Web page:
President's Visits Buoy Federal Employees
Tuesday, March 17, 2009
President Obama strode into a cramped room at the Department of Veterans Affairs yesterday, faced a few dozen employees in stackable chairs and spoke for 12 minutes. He made no news, shook some hands and hustled back to the White House, just two blocks away.
But his short visit to the department's Vermont Avenue headquarters rallied many of the 280,000 workers at an agency bearing the brunt of two long, ongoing wars. Hundreds of workers filled a basement cafeteria to hear him speak. A 29-year human resources specialist said the president made her believe she is part of his mission to change government. And a file clerk said Obama inspired her to believe she is more than a lowly bureaucrat.
"I'm just a file clerk," said Donnice George, a VA employee for 19 years. "He's a leader, he's African American, and he's president. It's something I never thought I'd see in a million years, and I feel like I'm a part of it. Just being an employee makes me feel a part of it."
Two months into office, Obama has visited seven federal agencies' headquarters, each time appearing with his Cabinet secretaries and addressing workers. As he makes the rounds, Obama is inspiring longtime career employees with his speeches and asking them to be a partner in his agenda to change the culture of Washington.
"There's clearly an excitement and sense that you have a president that is aggressively and optimistically moving forward with making government cool again," said Max Stier, president of the Partnership for Public Service. "That's the charge that President Obama said he wants to meet, and across the board federal workers feel that energy and need to perform. . . . That sense of importance and a critical role is something I sense in the federal workforce."
At VA yesterday, employees, including several in wheelchairs, packed a two-story auditorium to sit behind a red-velvet rope line and hear Obama speak. The president, alongside VA Secretary Eric K. Shinseki, marked the 20th anniversary of the former Veterans Administration's elevation to Cabinet-level status by reaffirming the country's commitment to veterans and calling for an expansion of services as troops begin returning from the Iraq war.
"The homecoming we face over the next year and a half will be the true test of this commitment: whether we will stand with our veterans as they face new challenges -- physical, psychological and economic -- here at home," Obama said.
In his budget, Obama proposes adding $25 billion to the VA budget over five years to help provide health care to an additional 500,000 veterans by 2013 and fund a new GI Bill.
"We'll show our servicemen and -women that when you come home to America, America will be here for you," Obama said. "That's how we will ensure that those who have 'borne the battle' -- and their families -- will have every chance to live out their dreams."
The thousands of employees who did not win tickets to see Obama watched him on television at the headquarters and at satellite offices and hospitals nationwide. Many workers said in interviews that the president gives them hope and that they come to work each day reinvigorated.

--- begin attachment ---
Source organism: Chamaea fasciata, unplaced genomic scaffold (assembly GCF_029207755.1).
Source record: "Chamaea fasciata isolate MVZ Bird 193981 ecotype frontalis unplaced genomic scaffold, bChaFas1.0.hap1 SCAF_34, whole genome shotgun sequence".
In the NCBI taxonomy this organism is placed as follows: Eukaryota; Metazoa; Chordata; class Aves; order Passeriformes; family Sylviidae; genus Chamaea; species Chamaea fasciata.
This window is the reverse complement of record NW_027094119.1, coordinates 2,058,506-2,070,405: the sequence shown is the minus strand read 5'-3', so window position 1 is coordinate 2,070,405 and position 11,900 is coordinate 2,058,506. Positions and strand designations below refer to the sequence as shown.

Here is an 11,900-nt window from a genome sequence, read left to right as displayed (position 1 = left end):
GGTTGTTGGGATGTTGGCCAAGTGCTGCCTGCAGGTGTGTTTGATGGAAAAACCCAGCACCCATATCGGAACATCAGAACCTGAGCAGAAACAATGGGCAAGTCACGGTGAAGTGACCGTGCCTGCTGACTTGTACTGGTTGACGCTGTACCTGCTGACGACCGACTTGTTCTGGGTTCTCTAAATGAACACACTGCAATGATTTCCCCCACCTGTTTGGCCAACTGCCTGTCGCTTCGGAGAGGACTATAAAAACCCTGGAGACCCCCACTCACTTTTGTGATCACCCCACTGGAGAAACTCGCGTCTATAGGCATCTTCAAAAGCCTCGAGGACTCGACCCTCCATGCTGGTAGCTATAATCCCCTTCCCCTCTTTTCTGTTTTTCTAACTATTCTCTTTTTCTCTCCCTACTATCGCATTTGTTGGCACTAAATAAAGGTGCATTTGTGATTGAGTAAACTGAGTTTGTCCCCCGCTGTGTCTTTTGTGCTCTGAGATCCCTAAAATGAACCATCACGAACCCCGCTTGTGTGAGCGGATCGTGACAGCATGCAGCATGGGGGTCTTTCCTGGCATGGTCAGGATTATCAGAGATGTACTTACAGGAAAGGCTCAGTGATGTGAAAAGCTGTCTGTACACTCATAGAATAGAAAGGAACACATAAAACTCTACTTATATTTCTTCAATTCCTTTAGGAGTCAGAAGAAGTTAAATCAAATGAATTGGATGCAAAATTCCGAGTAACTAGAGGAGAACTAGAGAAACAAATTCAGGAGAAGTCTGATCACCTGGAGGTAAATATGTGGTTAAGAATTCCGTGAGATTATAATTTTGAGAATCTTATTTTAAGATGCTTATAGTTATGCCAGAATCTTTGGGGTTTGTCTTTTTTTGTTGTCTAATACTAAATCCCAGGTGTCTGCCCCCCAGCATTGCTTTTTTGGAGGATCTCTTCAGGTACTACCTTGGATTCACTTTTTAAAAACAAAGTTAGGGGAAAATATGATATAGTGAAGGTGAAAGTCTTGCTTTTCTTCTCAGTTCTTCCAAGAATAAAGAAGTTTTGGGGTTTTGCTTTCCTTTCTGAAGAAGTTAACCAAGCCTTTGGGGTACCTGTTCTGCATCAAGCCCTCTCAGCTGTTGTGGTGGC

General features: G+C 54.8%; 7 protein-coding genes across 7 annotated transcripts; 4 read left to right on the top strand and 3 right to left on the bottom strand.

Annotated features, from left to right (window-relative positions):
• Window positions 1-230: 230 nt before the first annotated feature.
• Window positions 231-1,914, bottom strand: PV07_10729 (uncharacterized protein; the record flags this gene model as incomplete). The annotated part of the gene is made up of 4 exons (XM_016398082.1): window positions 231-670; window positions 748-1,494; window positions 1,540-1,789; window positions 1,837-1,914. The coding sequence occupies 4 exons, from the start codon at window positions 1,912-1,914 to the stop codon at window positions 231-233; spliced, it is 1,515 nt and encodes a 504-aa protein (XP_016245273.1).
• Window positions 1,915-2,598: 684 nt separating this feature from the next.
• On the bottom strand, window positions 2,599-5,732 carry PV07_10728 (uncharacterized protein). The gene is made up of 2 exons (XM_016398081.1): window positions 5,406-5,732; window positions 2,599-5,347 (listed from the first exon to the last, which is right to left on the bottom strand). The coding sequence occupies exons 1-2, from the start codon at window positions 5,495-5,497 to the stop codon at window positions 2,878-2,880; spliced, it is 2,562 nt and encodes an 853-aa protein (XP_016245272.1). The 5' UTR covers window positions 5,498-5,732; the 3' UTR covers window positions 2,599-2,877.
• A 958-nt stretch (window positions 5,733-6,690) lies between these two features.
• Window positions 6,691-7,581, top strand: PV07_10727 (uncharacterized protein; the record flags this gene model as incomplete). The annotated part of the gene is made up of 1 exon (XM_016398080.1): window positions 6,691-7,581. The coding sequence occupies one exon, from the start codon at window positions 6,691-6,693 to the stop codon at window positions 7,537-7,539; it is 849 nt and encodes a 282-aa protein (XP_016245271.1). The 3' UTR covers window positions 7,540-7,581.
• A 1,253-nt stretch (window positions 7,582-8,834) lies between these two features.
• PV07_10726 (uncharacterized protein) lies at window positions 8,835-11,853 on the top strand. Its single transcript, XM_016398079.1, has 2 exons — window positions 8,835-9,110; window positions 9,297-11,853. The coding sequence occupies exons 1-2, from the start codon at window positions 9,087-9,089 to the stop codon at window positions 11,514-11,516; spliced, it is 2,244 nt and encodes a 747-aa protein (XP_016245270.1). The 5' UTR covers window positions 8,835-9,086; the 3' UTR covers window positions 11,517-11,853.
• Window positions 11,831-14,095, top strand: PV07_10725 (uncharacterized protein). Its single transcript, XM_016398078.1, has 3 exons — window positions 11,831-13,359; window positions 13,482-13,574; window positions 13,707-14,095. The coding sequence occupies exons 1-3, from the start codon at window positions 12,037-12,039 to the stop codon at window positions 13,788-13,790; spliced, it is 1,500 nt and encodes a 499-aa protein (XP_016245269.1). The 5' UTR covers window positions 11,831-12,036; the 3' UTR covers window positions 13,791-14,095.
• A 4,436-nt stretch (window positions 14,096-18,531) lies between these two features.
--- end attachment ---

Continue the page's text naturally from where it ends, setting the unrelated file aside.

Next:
"When I heard rumors they were trying to get him here, I thought, no way," said Bill Bremby, a chief of property management who joined VA two decades ago, after 30 years in the Marine Corps. "I thought we were on the back burner. But now we're on the front burner. He gave me a lot of hope."
For Patricia Marshall, 54, an African American who voted for Obama, her job as a VA human resources specialist seems to have taken on greater meaning.
"I was a part of the process getting him elected, and now I'm part of his government, and he is my commander in chief," Marshall said. Changing government "is not going to be an overnight thing," she said. "What he has stepped into is like a hornet's nest. It's going to take time, but what he's doing is possible, and I'm part of the team."
Not every employee was as enthusiastic about the new president. Jerry Roberts, a program analyst, said Obama is "a good change for the nation." But asked whether Obama has changed the way he views his job, Roberts was more reserved: "I'll just wait and see," he said.
After Obama left the headquarters, employees gathered in conference rooms and the cafeteria to enjoy yellow sheet cake in honor of the departmental anniversary. Piedad R. Holmes, a budget analyst set to depart for Afghanistan as an Army reservist, was showing colleagues pictures of Obama she had taken to share with fellow troops.
"We'll be buoyed here for months," Shinseki said as he shook hands with employees.
"It's one thing to talk about how we're going to make change," Chanel Bankston-Carter, who directs the VA client service center, said in between serving slices of cake. "But to have a president step foot in here and want to be up close and personal and shake hands and tell you he's here with you, it's wonderful."
Standing outside the entrance, craning her neck to see Obama's motorcade, Peggy Kennedy, an 11-year veteran who is a national program manager overseeing social work, said, "He gives us a new hope, a new mission -- a joy."